Monthly Archives: July 2013

14 posts

The midrash of the Ten Famines: The challenge of determining historical primacy of exegetical traditions

A long title. I shall have to find a shorter version, but it gets at the challenge we often find in Targumic studies. For those who are not familiar with the Targumim a very simplistic description is this: Aramaic translation of the biblical text PLUS interpretive material. A little more precisely, I would say that most Targumim present a word-for-word representation of the biblical text into Aramaic and occasionally add exegetical material, but in a way […]

Mother and Child in Basler Münster

The Experience of God

Jim West posted this response to an AP tweet: From the twitter- @AP: Rick Warren gives 1st sermon since son’s suicide, saying “God knows what it’s like to lose a son”: -SS But does he? Does God, in infinite knowledge, experience reality just like we do? Such a god seems to be crushed down to little more than a man. Such a god is made in the image of man. The sentiment of the statement is […]

Exegetical Similarities in the Targumim of the Megilloth

We are now just about two weeks away from the 2013 IOTS conference in Munich. My paper, as always seems to be the case, is on the last day, just a few hours before we catch our flight back. My paper is “On Some Exegetical Similarities Between the Targumim of the Megilloth.” I thought I would share my intro with you here. On Some Exegetical Similarities Between the Targumim of the Megilloth The Megilloth, the […]

By sadness of countenance the heart is made glad?

I am finishing off my paper for the 2013 IOTS Conference to be held in just over two weeks. I will be speaking “On Exegetical Similarities between the Targumim of the Megilloth” and in the course of my research I was reading Tg Qohelet again. The Targum transforms this nihilistic text into a treatise on obedience to Torah and rabbinic virtues, but I was struck by this passage in the biblical text. Eccl. 7:2-4 2 […]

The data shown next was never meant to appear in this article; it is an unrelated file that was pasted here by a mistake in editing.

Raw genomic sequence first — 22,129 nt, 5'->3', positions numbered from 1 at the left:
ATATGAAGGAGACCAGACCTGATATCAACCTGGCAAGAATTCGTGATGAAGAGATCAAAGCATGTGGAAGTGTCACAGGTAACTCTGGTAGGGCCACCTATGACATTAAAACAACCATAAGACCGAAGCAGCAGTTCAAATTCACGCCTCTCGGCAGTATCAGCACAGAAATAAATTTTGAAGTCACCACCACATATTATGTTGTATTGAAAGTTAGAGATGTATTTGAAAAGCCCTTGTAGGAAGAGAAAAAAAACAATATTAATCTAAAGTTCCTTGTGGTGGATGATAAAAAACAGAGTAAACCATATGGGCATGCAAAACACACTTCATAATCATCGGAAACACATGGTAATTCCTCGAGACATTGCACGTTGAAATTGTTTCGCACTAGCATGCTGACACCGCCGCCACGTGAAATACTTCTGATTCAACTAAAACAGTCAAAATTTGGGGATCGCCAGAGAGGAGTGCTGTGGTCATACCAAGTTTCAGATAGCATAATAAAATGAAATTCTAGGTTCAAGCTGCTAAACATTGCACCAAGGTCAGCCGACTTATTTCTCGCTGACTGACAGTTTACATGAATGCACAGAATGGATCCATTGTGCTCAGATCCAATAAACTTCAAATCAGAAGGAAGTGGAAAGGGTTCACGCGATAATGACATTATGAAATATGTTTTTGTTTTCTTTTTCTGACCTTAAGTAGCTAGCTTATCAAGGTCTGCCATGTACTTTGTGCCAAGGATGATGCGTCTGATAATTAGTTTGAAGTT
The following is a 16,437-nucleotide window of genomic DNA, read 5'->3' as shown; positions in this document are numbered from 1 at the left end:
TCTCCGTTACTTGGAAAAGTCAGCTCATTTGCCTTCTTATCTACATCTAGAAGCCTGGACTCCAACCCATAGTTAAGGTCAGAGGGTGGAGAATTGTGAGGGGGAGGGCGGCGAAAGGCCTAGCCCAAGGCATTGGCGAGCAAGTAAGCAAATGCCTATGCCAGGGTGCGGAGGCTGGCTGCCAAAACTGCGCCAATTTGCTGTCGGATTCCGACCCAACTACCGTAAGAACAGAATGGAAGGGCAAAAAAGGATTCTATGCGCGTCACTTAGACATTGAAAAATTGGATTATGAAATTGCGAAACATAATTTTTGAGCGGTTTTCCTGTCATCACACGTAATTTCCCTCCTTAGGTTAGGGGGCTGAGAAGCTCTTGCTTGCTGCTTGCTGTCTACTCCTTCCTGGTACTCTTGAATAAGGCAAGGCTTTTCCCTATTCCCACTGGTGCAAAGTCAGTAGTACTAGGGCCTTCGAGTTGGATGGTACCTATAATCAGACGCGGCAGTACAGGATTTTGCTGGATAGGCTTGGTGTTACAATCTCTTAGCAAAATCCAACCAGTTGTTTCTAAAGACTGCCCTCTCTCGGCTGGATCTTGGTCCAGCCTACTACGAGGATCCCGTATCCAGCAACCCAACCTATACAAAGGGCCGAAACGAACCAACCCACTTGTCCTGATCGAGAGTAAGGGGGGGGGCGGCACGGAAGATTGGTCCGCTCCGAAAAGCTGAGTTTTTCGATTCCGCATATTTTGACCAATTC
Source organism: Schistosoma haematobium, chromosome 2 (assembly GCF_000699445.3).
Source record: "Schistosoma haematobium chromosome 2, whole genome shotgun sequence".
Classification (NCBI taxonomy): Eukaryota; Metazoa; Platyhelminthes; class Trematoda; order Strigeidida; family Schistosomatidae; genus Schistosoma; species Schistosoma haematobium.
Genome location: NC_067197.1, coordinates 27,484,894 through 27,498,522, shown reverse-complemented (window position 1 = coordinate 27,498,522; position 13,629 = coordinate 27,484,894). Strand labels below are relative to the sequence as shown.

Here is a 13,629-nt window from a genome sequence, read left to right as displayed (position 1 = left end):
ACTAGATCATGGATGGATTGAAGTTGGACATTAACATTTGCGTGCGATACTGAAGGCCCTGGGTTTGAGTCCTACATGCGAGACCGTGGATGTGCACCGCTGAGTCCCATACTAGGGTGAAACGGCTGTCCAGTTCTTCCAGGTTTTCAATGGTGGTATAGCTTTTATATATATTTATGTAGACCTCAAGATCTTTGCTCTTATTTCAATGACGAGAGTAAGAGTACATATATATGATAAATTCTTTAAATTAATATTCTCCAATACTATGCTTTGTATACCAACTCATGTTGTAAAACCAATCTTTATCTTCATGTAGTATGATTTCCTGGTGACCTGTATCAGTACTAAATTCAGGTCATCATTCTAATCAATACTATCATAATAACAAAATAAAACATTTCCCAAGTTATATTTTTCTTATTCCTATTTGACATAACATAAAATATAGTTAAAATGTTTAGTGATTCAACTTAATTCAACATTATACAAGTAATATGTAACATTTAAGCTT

Messages from the past – no thanks to Facebook

I get David Pogue’s NYTimes blog postings in my email. I like his reviews and reflections, but today’s Two Tips for Facebook Users was particularly helpful. In it he reveals that there is a hidden “Other” messages mailbox. [H]ere’s the bottom line: Go to your Facebook page. In the left-side panel, click Messages. There, next to the boldfaced word “Inbox,” you see a light gray word “Other.” Click it to see your hidden stash of […]

All I want

I am reading some science fiction for distraction, The Fall of Hyperion, recommended by my friend Rick. This is the second in trilogy and, as seems so often the case now, the themes are far more relevant to my immediate life than I expected. One character, a Jewish Philosopher named Sol, is mourning his daughter and quotes a portion of Yeats’s A Prayer for My Daughter. “All Sol wanted, he realized now, was the same possibility […]

Sente Review: Bibliographic software for the Mac & iPad

This is a repost from January 14, 2011. I had thought about doing a new post, but it is still relevant and came up in my conversation with our new Tombros Librarian Chuck Jones and CLA associate dean Christopher Long. I still find Sente to be most useful for me and their new Sync2 has made it even better and easier to set up the same bibliography on multiple machines (i.e., to share with others). There […]

Comic fans: “Origins of the Sunday Comics” on

If you read this site with any regularity you know that I love comics. Today I noticed that has started a new “strip” that will showcase some of the oldest newspaper comics and thus provide a history to their origins. Should be well worth a daily look! About Origins of the Sunday Comics This is where it all started! From the Yellow Kid and the Katzenjammer Kids to Little Nemo and Little Jimmy, these […]